By Hannah Stevens @hannahshewans

A GROUP of male impalas are caught greeting the sunrise in Kenya

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Impalas are classified as a medium-sized antelope

In October 2016, photographer Ingo Gerlach ventured out into the Masai Mara before sunrise to capture animals outlined by the rising sun.

The graceful creatures can be found in the savanna and grasslands of eastern and southern Africa

He said: “The morning at the Masai Mara in Kenya was cold, very cold. I was on my way from the camp to the northern foothills of the Serengeti, called Masai Mara.

Photographer Ingo ventured out into the early morning cold to snap these beautiful sunrise silhouettes

“The roof of the safari vehicle was already raised, so the morning cold crawled unhindered into the vehicle interior. On the horizon, there was a first lilac light announcing the sunrise.

Impalas can leap distances of up to 33 feet - or ten metres - and can leap several metres into the air

“I wanted to find a motif which would be outlined by the red-hot sun behind it. Just in time I discovered a group of impala.”

Impala are a medium-sized antelope and can be found in the light woodlands and savanna of eastern and southern Africa.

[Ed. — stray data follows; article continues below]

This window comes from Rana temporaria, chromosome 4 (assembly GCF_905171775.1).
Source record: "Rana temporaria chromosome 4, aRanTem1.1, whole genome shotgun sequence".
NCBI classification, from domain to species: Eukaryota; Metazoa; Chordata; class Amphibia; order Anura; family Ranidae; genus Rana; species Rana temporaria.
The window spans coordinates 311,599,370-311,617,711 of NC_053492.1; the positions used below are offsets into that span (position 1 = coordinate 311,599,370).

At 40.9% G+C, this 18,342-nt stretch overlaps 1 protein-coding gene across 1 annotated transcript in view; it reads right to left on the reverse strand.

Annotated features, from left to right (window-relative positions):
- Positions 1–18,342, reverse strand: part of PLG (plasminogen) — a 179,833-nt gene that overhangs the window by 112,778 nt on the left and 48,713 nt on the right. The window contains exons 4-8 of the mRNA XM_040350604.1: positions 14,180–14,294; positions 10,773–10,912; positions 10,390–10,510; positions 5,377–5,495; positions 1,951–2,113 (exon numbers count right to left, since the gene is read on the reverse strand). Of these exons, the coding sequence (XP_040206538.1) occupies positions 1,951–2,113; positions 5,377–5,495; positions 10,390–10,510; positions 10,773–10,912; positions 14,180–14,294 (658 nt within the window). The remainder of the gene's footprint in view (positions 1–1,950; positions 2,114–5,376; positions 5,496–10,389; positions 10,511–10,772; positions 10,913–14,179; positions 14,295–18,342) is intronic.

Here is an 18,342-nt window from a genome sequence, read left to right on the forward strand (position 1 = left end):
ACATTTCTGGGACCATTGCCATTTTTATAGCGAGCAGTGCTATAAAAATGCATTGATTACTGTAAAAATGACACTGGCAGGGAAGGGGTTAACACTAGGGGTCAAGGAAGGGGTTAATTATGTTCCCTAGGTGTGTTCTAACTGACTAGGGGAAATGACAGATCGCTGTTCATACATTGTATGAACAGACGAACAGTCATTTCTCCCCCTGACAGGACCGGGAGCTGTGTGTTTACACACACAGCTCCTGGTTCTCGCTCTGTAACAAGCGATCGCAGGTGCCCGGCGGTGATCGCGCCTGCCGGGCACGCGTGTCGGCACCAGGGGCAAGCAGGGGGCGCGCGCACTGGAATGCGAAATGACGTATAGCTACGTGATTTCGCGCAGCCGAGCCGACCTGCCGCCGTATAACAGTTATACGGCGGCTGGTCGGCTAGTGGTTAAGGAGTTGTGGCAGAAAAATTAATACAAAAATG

Their agility and speed make them hard prey to catch once they start running

When food is abundant during the rainy season, impalas gather in herds up of several hundred to protect themselves from a host of predators, including leopards and jackals.

The wary impalas will let out an alarm cry to alert the herd of incoming predators

Impalas face daily threats from animals like lions on the savanna and will bark out an alarm to alert the entire herd to an incoming attack.

Gerlach added: “These characteristic animals of the African savanna were perfectly suited for the shoot. The impalas did me a favour and interacted more or less with the camera, just as if they knew they were being photographed.

The stunning shots were captured while Ingo Gerlach was in Kenya's Masai Mara

“After about 30 minutes, the shooting was over, because the sun had lost its red colour but I was more than satisfied with this sunrise.”

The herbivores can leap distances of up to 33 feet and often use these acrobatics to escape from predators by leaping over any obstacle they come across, making them difficult prey to catch once they start running.